OuterJoin-Select: generate results.

  • create a group for each binding path tuple in the leftmost input.

  • left outer join the binding path tuple with a return stream to create a list.

  • order preserving

  • hashvsmergebased

  • Duplicates for a return path:

    • Defined on the join field and the last field of the return path stream.

    • Need DupElim on return paths before outer joins.


Optimizations
Optimizations

  • Observation: More path sharing  more sophisticated processing plans.

  • Tension between shared path streams and result customization.

    • Different notions of duplicates for binding/return paths.

    • Different stream orders for the inputs of join operators.

  • Optimizations based on query / DTD inspection:

    • Removing unnecessary DupElim operators;

    • Turning hash-based operators to merge/scan-based ones.


Performance comparison
Performance Comparison

  • Three alternatives w./w.o. optimizations, non-recursive data

Bib DTD,

number of distinct queries = 5000,

number of predicate paths = 1,

number of return paths = 2,

“//” probability = 0.2

Multi-Query Processing Time (MQPT)

=

wall clock time of processing a message

– message parsing time (msec)


Other results
Other Results

  • Three alternatives w./w.o. optimizations, recursive data

  • Vary number of predicate paths

  • Vary number of return paths

  • Vary “//” probability

  • Summary of the results:

  • PathSharing-FWR when combined with optimizations based on queries and DTD usually provides the best performance.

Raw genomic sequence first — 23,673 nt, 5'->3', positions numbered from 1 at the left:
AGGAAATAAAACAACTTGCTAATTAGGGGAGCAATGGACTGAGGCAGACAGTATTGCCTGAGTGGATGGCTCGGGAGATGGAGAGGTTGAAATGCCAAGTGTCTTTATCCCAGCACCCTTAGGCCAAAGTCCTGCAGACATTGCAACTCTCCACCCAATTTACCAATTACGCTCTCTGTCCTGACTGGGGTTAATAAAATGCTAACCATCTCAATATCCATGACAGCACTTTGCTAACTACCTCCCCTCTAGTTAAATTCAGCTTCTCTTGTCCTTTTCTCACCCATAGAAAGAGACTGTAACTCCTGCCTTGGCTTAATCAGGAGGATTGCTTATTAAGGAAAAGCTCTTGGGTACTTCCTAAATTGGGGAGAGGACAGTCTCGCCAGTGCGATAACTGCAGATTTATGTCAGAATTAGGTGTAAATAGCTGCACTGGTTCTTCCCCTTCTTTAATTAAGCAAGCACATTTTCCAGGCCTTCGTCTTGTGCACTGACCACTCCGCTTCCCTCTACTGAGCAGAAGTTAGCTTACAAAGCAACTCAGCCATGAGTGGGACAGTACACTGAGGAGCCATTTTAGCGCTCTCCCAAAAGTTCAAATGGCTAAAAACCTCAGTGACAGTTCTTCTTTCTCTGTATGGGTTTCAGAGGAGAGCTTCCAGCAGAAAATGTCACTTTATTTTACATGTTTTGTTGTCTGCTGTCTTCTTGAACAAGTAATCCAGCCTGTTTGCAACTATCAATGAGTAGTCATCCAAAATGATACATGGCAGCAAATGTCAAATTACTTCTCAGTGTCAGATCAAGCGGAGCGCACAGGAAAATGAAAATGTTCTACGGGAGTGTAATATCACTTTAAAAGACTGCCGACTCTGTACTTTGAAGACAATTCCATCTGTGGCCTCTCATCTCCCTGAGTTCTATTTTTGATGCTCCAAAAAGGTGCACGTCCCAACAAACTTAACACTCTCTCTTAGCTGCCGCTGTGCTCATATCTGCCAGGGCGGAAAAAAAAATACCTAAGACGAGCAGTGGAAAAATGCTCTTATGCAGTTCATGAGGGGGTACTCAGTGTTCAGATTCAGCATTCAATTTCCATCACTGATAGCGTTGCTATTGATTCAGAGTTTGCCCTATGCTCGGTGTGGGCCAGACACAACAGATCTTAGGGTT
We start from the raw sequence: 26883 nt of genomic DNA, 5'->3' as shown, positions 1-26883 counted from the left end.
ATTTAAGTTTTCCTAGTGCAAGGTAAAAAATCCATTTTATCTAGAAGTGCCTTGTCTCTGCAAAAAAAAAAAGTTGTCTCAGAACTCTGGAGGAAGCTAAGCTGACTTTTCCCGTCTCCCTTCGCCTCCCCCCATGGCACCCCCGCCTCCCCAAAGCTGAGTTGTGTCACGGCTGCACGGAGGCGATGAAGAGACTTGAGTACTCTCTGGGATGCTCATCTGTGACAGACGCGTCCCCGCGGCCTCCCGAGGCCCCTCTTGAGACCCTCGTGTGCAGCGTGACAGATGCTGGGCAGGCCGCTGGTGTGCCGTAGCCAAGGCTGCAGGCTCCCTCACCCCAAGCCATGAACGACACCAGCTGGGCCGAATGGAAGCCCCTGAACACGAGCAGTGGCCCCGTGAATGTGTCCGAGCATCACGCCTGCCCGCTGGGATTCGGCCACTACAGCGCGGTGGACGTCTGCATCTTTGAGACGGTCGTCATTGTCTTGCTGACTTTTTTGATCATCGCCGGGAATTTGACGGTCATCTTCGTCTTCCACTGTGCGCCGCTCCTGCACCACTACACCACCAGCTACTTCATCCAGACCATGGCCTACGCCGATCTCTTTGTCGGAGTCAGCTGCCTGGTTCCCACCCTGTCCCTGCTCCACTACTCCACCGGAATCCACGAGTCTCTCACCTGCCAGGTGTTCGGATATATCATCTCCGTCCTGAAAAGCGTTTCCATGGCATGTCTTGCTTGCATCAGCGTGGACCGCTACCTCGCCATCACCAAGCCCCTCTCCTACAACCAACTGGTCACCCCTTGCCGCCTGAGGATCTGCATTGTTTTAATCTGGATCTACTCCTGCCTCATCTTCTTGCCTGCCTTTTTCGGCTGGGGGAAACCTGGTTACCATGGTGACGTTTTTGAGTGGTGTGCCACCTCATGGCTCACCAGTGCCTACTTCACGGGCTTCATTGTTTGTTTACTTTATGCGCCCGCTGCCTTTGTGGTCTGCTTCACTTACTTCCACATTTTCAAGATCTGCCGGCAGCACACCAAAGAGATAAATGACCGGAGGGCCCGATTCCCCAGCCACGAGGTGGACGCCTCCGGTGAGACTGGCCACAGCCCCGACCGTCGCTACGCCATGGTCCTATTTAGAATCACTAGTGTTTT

• It performs rather poorly without optimizations.

  • Effectiveness of optimizations:

    • Query inspection improves the performance of all alternatives;

    • Addition of DTD-based optimizations improves them further.

    • Recursive data challenges the effectiveness of optimizations.


Shared post processing
Shared Post-processing

So far, a separate post-processing plan per query.

  • The best performing approach (PathSharing-FWR) only uses relational style operators.

  • Sharing techniques similar to shared Continuous Query processing, but highly tailored for XML message brokering.

    • Query rewriting

    • Shared group by for outer joins

    • Selection pullup over semijoins (NiagaraCQ)

    • Shared selection (TriggerMan, NiagaraCQ, TelegraphCQ)

  • Shared post-processing can provide great improvement in scalability!


Conclusions
Conclusions

Result customization for a large set of queries:

  • Sharingis key to high-performance.

  • Can exploit existing path sharing technology, but need to resolve the inherent tension between path sharing and result customization.

  • Results show that aggressive path sharing performs best when using optimizations.

  • Relational style operators in post-processing enable use of techniques from the literature (multi-query optimization, CQ processing).


Future work
Future work

  • Extending the range of shared post-processing.

  • Additional features in result customization

    • OrderBy, aggregation, nested FLWR expressions, etc.

  • Customization solutions based on shared tree pattern matching.

  • Third component of the XML message broker

    • content-based routing in an overlay network deployment.